From 1969-1972 he taught at Victoria University, British Colombia and in later life he was a leading light in Celtic Vision which he co-founded in 1982.

Bowen showed widely, at the Redfern Gallery and elsewhere, and major late career retrospectives included Belgrave Gallery, London in 2001, Blyth Gallery, Imperial College in 2002 and Rome Museum of Modern Art in 2006.

His work is held by the Tate Gallery, Victoria and Albert Museum, British Museum and many regional collections in the UK. It is also in public collections in Australia, USA, Canada, Italy, Poland, Macedonia, Israel and elsewhere.


DONOVAN, Terence

Terence Donovan - unsigned
ARTIST BIOGRAPHY

Terence Donovan (1936-1996) was born in the East End of London and studied photography at the London College of Art and Photography. He sprang to fame in the late 1950s with portraits of film stars and through the 1960s was one of a handful of photographers who captured London during “the swinging ‘60s”.

He continued to take photographs throughout his life, including of Princess Diana and other society figures, but in his later years developed a love of painting. He exhibited vast abstracts to great acclaim at Albemarle Gallery in Mayfair in 1990.


LANZI, Francois

Francois Lanzi - Into the Blue
ARTIST BIOGRAPHY

Francois Lanzi (1916-1988) was born in Corsica and studied art in Paris under Guillot de Raffaillac. A prisoner of war from 1940-45, he came to live in the UK in 1954 and exhibited at a number of London Galleries including Redfern Gallery 1957, Royal Society of British Artists Gallery 1959 & 1960, Savage Gallery 1961 and Royal Academy 1965. Lanzi also had a number of exhibitions at the Artists International Association (AIA) in Soho, notably a solo exhibition in April-May 1967. In addition he showed in the provinces, including Stone Gallery at Newcastle in 1961.

A promising career was stymied by Lanzi becoming a virtual recluse from the 1960s, although he continued to paint and produce collages throughout his life at his Chiddingfold, Surrey home.

A major retrospective was held in 1994 at The Gallery in Woking. Lanzi’s work was in the ICI collection and is in a number of private collections in Britain, France and the United States.


MAYERSON, Anna

Anna Mayerson - Collage
ARTIST BIOGRAPHY

Anna Mayerson (1906-1984) was born in Vienna to a German Jewish family and studied art at the Vienna Academy and the Kunstgewerbemuseum in Zurich before fleeing Vienna for England in 1938.

She studied at the Slade School of Art in London and had solo shows at the Modern Art Gallery in 1942 and the Leger Gallery in 1943, both in London. In 1946 she took part in a show of five artists at the Redfern Gallery, others including Jankel Adler, Raoul Ubac and Graham Sutherland and in 1948 she had an exhibition with one other artist at the Hanover Gallery.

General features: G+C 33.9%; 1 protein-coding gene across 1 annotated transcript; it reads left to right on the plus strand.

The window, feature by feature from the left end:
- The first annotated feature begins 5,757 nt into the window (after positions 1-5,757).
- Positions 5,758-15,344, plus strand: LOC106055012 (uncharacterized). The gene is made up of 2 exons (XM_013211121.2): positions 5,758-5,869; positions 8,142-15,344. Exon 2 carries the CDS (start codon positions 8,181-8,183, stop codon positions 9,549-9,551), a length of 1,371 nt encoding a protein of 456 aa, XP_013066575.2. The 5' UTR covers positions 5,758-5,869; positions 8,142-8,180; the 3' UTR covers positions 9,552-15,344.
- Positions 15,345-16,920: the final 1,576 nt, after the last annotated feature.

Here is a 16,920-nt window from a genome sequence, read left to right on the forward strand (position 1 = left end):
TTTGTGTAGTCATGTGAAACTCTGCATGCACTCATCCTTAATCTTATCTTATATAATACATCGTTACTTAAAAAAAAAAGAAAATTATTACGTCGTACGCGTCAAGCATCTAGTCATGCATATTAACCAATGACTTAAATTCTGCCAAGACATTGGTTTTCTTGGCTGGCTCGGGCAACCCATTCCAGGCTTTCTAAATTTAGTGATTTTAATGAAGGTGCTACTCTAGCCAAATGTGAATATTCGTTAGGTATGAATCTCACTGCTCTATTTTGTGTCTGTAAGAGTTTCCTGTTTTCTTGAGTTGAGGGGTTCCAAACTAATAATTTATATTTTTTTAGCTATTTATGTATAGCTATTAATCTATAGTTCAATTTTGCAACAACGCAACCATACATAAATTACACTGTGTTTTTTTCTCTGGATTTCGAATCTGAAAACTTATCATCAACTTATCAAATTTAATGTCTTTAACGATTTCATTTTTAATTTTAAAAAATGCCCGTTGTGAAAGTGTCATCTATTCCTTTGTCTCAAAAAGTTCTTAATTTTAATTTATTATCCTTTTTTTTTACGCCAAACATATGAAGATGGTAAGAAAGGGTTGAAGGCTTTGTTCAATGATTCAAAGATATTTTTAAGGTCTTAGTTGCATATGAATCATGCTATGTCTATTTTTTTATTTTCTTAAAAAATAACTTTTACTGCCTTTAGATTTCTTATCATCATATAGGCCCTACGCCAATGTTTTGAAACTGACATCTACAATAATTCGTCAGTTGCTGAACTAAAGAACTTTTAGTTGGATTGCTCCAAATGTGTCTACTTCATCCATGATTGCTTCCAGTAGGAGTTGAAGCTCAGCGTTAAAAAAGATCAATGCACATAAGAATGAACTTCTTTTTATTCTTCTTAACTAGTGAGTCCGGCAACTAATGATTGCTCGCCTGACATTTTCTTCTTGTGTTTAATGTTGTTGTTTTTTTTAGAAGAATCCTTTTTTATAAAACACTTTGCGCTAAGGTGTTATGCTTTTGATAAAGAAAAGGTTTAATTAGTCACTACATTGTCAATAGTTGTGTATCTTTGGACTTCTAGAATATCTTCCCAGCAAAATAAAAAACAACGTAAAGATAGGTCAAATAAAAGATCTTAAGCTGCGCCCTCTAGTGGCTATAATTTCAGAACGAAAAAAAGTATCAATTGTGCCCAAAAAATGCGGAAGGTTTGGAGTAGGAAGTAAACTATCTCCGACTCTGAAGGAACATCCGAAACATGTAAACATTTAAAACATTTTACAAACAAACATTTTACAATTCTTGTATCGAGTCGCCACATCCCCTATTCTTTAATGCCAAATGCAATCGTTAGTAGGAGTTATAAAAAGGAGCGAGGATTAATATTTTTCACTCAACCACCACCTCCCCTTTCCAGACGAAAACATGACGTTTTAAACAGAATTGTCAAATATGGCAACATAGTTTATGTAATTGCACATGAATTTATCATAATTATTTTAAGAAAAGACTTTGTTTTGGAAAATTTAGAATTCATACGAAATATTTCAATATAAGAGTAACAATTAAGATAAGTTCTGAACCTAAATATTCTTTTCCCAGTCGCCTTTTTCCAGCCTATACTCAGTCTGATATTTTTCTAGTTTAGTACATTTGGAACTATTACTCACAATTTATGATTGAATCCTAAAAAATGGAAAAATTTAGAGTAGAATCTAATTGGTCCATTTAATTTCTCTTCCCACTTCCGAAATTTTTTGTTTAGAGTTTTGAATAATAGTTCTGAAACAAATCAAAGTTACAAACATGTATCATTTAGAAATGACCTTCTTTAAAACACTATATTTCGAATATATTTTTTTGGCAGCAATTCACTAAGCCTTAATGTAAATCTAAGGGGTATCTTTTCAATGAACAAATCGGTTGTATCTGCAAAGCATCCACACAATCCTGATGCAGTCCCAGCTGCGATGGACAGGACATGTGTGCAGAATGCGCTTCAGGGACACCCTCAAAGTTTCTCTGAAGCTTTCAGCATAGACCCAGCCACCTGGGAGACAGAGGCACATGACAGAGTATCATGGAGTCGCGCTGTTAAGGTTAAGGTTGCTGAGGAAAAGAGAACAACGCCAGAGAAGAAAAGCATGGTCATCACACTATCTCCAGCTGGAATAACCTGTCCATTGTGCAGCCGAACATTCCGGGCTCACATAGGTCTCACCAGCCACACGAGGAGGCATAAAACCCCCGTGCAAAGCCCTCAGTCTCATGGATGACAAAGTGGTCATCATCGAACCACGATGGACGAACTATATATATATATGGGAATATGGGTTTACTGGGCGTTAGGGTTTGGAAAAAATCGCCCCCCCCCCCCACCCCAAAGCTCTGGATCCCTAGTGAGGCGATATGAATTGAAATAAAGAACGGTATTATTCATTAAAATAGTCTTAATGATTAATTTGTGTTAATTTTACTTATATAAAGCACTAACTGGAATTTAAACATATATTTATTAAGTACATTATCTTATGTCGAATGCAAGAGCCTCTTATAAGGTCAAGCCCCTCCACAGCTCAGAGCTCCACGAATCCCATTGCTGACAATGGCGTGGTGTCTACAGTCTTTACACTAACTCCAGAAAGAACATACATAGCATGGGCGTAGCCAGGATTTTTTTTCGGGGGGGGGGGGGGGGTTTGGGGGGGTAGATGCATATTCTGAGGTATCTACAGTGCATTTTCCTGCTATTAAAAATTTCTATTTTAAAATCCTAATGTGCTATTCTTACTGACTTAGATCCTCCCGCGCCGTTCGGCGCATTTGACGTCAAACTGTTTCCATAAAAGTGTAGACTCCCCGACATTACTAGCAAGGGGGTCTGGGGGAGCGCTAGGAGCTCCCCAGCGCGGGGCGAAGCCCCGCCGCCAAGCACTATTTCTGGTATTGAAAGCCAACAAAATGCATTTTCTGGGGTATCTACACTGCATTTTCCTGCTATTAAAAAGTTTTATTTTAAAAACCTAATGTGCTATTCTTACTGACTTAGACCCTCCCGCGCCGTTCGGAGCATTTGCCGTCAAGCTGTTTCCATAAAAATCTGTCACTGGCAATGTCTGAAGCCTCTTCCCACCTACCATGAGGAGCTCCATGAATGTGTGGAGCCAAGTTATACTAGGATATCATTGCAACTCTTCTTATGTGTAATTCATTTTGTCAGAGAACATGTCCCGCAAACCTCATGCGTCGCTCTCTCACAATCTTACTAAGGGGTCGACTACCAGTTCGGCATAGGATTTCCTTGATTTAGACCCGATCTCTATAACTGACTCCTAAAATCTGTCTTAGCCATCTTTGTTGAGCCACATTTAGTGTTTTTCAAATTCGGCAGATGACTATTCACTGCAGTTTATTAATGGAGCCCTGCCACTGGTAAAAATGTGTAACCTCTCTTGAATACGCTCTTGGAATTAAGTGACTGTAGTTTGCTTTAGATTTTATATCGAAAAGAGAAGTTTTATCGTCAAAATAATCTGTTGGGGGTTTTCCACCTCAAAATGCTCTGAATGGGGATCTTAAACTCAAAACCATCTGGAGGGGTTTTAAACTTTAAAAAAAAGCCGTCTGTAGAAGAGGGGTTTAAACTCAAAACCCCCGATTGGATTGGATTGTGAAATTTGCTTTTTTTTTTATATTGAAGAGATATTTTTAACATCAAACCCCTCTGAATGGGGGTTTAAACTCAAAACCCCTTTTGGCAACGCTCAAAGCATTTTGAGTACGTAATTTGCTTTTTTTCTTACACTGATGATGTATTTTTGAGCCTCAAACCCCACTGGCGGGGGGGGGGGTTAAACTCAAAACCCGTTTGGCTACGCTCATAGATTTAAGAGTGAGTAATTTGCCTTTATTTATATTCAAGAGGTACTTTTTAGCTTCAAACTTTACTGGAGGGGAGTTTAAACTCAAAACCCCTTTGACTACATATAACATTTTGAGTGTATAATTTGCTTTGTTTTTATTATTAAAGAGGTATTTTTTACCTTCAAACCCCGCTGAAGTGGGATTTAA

Her career in England was interrupted as Mayerson went to live in Taormina, Sicily from 1949-1959. During this period she exhibited extensively in Europe and Truman Capote described drawings for the front-piece of his 1951 novel The Grass Harp as ‘superb – beyond anything’.

She had a solo show in Galeria Odyssia in Rome in 1961 and two one-person exhibitions at Annely Juda Fine Art in London in 1971 and 1972. Numerous mixed exhibitions included A.I.A., Leicester Galleries, Arts Council and London Group.

Stylistically Mayerson began her career as a figurative artist but from the 1950s to mid-1960s painted in a bold abstract expressionist style, often using bitumen and metalwork in her paintings and constructions. From the mid-1960s Mayerson brought back figurative motifs, notably of heads and faces. Ben Uri Gallery and Somerville College, Oxford hold her work.


MENDEZ, Theo

Theo Mendez - untitled
ARTIST BIOGRAPHY

Theo Mendez (1934-1997) was an artist in oil, acrylic and collage who was born in and lived in London. He studied at Camberwell School of Art, 1950-7, and at London University 1957-8. Teachers included Martin Bloch and Michael Rothenstein. Mendez taught at Camberwell 1958-84, becoming head of textiles in 1976, before retiring to paint full-time.

He took part in group shows at Redfern Gallery, Victoria & Albert Museum, Bear Lane Gallery in Oxford and Arnolfini Gallery in Bristol, and in the 1972 and 1979 John Moores Liverpool Exhibitions. Retrospectives included Duncan Campbell Fine Art in 2002, four solo shows at Highgate Fine Art and an exhibition of his early oils at Whitfield Fine Art, London in 2010. Museum of London holds his work.

Mendez frequently visited Paris, soaking up the atmosphere in cafes and getting inspiration for new paintings and collages and a trip to New York in 1980 added breadth to his vision.

In 1990 Mendez wrote about his painting “It is not representational or literal… but sometimes symbolic of an event or place witnessed, felt or experienced… a moment in time. Each work must ultimately stand by itself without being part of a series or having a title or clue as to its origin. I love the variety of the medium, the spreading of colour and the interaction of colour and colour areas… sometimes the work comes almost directly via music, to which I listen constantly – several hours every day, like food and drink. It is essential if I achieve anything at all, it has, for me, to stand lasting contemplation”.